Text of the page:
CM . . .
. Volume XXII Number 9. . . .October 30, 2015
Hope's Journey is the fifth novel in Jean Rae Baxter's "Forging a Nation" series about United Empire Loyalists who leave the thirteen colonies for British territory during the American Revolution. Her novels involve two families, the Hoopers and the Cobmans. Hope's Journey includes some characters from the earlier works. This fifth "Loyalist" novel takes place in 1791, the year in which Britain divided the colony of Quebec into Upper and Lower Canada. It opens with 13-year-old Hope Cobham, who is wearing an orphanage dress, signing papers in a Kingston lawyer's office to indenture herself for three years as a servant in a backwoods pioneer household.
Hope insists that she is not an orphan. Though her mother is dead, she has a father and three brothers somewhere who do not know of her existence. The Cobham family situation shows the upheaval and dislocation of this period in North American history. Mr. Cobham, with his eldest son, Silas, joined Butler's Rangers to fight the "rebels", losing contact with his wife and not knowing that she was again with child. She made it to Fort Haldimand where soldiers' families were quartered and gave birth to Hope there.
On the Cobham family's journey north, one son, Moses, was kidnapped as a child by Oneida Indians. Readers of the series know what happened to him from the novels Broken Trail and The White Oneida, but Hope does not, and Moses does not appear in this novel. When Hope was four, her brother Elijah, a private in the King's Royal Rangers, was stationed at Fort Haldimand, and she and her mother saw him briefly, but soon he was sent south and they never saw him again. After her mother's death, Hope was placed in an orphanage.
Hope's story unfolds in conversation with the lawyer and her employer. Ephraim Block, a settler trying to clear and farm his land grant who needs her to take care of his elderly mother. Unaccustomed to a rough life in a backwoods cabin, Hope quickly learns to cook and take care of Mrs. Block who is paralyzed and has a sharp tongue.
When taking the cow back and forth to the nearest neighbours, the Anderson family, Hope becomes friends with Adam, the Andersons’ eldest son. From Adam's father, Hope learns that Butler's Rangers were given land grants on the west bank of the Niagara River. He advises her to write to Colonel John Butler, now a military commander in the Niagara area, to find out if her father is there.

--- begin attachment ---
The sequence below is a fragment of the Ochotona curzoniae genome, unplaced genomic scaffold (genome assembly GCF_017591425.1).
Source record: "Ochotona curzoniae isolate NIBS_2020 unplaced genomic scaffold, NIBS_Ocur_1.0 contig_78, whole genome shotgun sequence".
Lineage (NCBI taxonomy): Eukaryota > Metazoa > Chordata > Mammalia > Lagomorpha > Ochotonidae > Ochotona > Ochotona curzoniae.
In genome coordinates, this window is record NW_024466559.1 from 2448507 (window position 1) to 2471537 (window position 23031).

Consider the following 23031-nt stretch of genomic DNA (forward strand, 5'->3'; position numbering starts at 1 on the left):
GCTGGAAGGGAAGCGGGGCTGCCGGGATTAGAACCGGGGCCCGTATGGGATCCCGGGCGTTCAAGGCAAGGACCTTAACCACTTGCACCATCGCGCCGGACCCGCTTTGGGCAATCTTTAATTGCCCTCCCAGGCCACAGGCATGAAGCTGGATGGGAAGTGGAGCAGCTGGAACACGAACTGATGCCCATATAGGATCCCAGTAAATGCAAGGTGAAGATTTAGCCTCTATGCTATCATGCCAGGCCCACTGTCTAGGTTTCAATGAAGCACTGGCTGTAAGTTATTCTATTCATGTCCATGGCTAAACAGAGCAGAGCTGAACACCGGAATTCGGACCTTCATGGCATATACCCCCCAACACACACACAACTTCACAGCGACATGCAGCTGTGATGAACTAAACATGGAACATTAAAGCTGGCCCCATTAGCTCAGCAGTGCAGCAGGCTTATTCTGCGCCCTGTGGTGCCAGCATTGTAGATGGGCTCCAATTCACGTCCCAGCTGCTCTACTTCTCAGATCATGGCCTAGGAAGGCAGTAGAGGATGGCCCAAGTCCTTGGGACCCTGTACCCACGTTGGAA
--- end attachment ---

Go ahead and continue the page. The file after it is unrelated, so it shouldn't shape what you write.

Because Hope lacks confidence in her composition skills, Adam suggests that she go to Milltown, an hour's walk through the woods, to consult the schoolmaster, Nick Schuyler. The name rings a bell with Hope who believes that this is the same man who married a friend of her family, Charlotte Cooper. Fans of Baxter's series will remember Charlotte Hooper and Nick Schuyler from This Way Lies North and Freedom Bound. Hope's mother had given Charlotte and her parents a safe place to hide during their flight from the Mohawk Valley. Charlotte had known Hope since the day she was born."
Now the mother of four, Charlotte and Nick are raising their family in a small but comfortable home near the schoolhouse. Charlotte helps Hope write her letter and shares some bad news about Elijah. Charlotte and Elijah crossed paths during the war when Charlotte went to South Carolina to try to find Nick. Elijah has deserted the British for the Americans. "The state he was in nearly broke my heart," says Charlotte. "He'd been through more in the war than he could bear."
The blunt practicality that characterized pioneer life is brought home to Hope when Mrs. Block dies. Ephraim, who is 40, tells 13-year-old Hope that he would like to marry her if he could, but that he is already married to a woman who has deserted him. "Since I cannot marry you," he says, "I want to assure you that I shall always be as respectful, caring and loyal as if you were my lawful wedded wife and... make provision for whatever issue results from our union." Outraged and terrified by this proposition from a man she considers old, Hope calms herself when she sees that Ephraim is too much of a gentleman to force himself upon her. Instead, he offers to pay her a year's wages so that she can go to Niagara to look for her father.
Hope travels to Niagara in a packet boat where there is hardly room to "swing a cot", that is, to put up a hammock to sleep in. The happy reunions of other passengers with loved ones on shore intensify Hope’s loneliness and longing for family ties. In Niagara, she meets the sympathetic and kindly Colonel Butler, but her quest for her father is unsatisfactory. Hope attracts yet another possible suitor, an Ensign Dunn, assigned by Colonel Butler to escort her in her search.
The last half of Hope's Journey involves another reunion and a wilderness journey. The rescue and reconciliation near the end are melodramatic, but it is gratifying when Hope lands on her feet. Although the plot involves much luck and coincidence, the novel is effective in showing an Upper Canada "awash in people searching for lost relatives" and in depicting the physical and psychological toll upon both soldiers and civilians.
For information about Ruth Latta's books, visit http://ruthlattabooks.blogspot.com. An Ottawa, ON, resident, Ruth is working on an historical novel for young adults.
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Copyright © the Manitoba Library Association. Reproduction for personal use is permitted only if this copyright notice is maintained. Any
other reproduction is prohibited without permission.
Copyright © the Manitoba Library Association. Reproduction for personal use is permitted only if this copyright notice is maintained. Any other reproduction is prohibited without permission.